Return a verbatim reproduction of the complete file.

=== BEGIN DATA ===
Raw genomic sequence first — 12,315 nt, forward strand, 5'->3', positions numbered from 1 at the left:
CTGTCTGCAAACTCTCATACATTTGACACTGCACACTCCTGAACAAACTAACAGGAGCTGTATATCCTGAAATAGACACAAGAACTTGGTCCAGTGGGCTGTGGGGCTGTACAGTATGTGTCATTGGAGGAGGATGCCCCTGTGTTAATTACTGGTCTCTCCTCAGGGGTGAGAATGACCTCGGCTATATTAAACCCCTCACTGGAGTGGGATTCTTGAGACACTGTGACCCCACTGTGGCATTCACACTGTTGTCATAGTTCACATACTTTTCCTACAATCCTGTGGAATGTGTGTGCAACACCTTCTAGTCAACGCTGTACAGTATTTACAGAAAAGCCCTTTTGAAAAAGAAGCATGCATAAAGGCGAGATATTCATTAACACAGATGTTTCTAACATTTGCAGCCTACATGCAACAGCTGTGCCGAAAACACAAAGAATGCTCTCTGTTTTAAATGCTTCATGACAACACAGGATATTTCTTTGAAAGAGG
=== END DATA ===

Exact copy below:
Raw genomic sequence first — 12,315 nt, forward strand, 5'->3', positions numbered from 1 at the left:
CTGTCTGCAAACTCTCATACATTTGACACTGCACACTCCTGAACAAACTAACAGGAGCTGTATATCCTGAAATAGACACAAGAACTTGGTCCAGTGGGCTGTGGGGCTGTACAGTATGTGTCATTGGAGGAGGATGCCCCTGTGTTAATTACTGGTCTCTCCTCAGGGGTGAGAATGACCTCGGCTATATTAAACCCCTCACTGGAGTGGGATTCTTGAGACACTGTGACCCCACTGTGGCATTCACACTGTTGTCATAGTTCACATACTTTTCCTACAATCCTGTGGAATGTGTGTGCAACACCTTCTAGTCAACGCTGTACAGTATTTACAGAAAAGCCCTTTTGAAAAAGAAGCATGCATAAAGGCGAGATATTCATTAACACAGATGTTTCTAACATTTGCAGCCTACATGCAACAGCTGTGCCGAAAACACAAAGAATGCTCTCTGTTTTAAATGCTTCATGACAACACAGGATATTTCTTTGAAAGAGG